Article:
Wednesday, November 11, 2015

BCLI Issue Series: Intersectionality on November 12

Nexus’ BCLI Program is partnering with Minnesota Rising’s LOCUS group to further the conversation of intersectionality in social justice work. LOCUS is an initiative of Minnesota Rising. Learn more about Minnesota Rising HERE
Our lives are complex, and even more so, our identities. In the important work of social justice, we work towards to unpacking some of the systematic and psychological ways in which racist and unfair power structures apply oppression across all forms of our identities.
What is your experience? You are the expert of your own story. Come prepared to engage in discussion and share ideas on combating all forms of power structures that exist in institutions and in our daily lives which seek to hold us back due to the intersection of our identities. What are the issues? What are the strategies moving forward in the greater struggle for racial and social justice? How can we help our communities and organizations get there?
Presenters and Co-Facilitators for the Evening:
  • Diane Tran, Founder, MN Rising and Kristell Caballero Saucedo

BCLI Issue Series: Intersectionality
Thursday, November 12, 2015
5:30pm - 8:00pm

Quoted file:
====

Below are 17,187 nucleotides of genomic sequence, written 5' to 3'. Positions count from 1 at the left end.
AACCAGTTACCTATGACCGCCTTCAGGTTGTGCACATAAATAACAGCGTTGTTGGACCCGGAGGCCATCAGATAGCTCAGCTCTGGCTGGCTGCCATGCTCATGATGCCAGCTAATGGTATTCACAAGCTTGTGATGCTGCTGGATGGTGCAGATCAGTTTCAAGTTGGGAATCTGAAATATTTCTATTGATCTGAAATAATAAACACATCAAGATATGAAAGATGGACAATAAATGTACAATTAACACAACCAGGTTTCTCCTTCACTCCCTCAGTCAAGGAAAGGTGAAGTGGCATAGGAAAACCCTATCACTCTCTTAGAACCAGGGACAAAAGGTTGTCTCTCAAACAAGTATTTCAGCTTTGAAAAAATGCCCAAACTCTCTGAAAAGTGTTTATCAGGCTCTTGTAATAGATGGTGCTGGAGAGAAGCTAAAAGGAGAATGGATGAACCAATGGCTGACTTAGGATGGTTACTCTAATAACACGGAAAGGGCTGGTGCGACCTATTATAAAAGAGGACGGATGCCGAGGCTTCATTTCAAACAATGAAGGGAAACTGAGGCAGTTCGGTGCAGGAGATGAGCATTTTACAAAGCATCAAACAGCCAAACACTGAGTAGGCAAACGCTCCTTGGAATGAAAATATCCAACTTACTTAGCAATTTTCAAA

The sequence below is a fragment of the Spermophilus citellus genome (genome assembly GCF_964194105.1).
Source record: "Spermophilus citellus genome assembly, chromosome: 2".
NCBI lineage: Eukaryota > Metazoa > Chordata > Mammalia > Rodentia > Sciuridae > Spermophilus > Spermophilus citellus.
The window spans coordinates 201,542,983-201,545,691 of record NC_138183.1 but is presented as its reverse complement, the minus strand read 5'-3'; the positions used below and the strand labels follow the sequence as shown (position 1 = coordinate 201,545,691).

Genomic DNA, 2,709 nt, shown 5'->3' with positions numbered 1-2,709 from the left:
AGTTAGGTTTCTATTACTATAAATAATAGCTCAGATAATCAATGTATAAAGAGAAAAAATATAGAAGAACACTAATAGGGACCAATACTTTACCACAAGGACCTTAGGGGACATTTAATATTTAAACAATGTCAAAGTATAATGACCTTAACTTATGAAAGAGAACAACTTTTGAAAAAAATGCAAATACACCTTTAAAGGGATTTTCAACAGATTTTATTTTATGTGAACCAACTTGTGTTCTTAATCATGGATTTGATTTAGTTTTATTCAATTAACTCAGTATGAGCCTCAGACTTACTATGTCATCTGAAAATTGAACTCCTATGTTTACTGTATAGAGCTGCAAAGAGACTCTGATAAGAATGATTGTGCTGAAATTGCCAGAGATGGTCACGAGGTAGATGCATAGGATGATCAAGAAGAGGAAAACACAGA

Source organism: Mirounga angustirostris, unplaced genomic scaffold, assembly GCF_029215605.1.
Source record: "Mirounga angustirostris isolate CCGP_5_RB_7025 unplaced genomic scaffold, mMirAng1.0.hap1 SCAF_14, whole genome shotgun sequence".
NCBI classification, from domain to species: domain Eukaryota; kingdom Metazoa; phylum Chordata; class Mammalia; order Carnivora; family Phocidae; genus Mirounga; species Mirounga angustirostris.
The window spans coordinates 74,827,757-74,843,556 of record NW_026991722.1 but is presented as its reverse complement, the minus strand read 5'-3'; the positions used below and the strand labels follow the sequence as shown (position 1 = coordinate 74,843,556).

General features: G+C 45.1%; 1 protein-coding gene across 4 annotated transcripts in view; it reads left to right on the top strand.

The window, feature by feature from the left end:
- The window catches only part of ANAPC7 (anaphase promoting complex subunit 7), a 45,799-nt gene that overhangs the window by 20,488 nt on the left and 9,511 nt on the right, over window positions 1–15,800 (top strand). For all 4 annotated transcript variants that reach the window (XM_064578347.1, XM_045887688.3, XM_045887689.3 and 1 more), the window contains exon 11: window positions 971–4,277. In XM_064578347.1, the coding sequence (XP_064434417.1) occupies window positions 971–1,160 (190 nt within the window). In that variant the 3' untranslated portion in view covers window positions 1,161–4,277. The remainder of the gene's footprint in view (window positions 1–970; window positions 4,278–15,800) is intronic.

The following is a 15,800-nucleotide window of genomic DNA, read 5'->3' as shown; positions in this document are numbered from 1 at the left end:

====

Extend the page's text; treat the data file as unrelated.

Northeast Bank Community Room
77 Broadway St. NE Minneapolis, MN 55413 View Map
5:30-6:00         Food & Networking
6:00                 Program Begins
Important logistical information:
There is free parking in the adjacent bank parking lot and street parking.
Northeast Bank Community Room (enter through door on Marshall)

Intersectionality with Intentionality

Monday, November 9, 2015

LOCUS “Keeping Current” Happy Hour III Recap

For LOCUS “Keeping Current” Happy Hour III we met on October 21st at Green Spoon Cafe with the purpose of discussing three topics (activist strategies and white culture, tone policing, and elitism in social movements) brought up by three articles elected as pre-reads for the event: 
We began the discussion by sharing personal experiences in activist spaces. The variety of experiences and perspectives of activism in the group directed us to a terminology discussion about the meaning of activism (noun) and what it means to be an activist (adjective)? After some time we arrived at consensus that there is a specific image that comes in mind when we heard the word activist--from personality, to work, and physical appearance--that can exclude the volunteer commitments in our multicultural communities, or the continuous discussions we have with others when witnessing discrimination. The discussion also explored the challenges of ageism and socioeconomic privilege in activism. Some of us acknowledged times when we ourselves fell under the concept of “elitism” and excluded others from discussions because they didn’t posses the same knowledge that we did.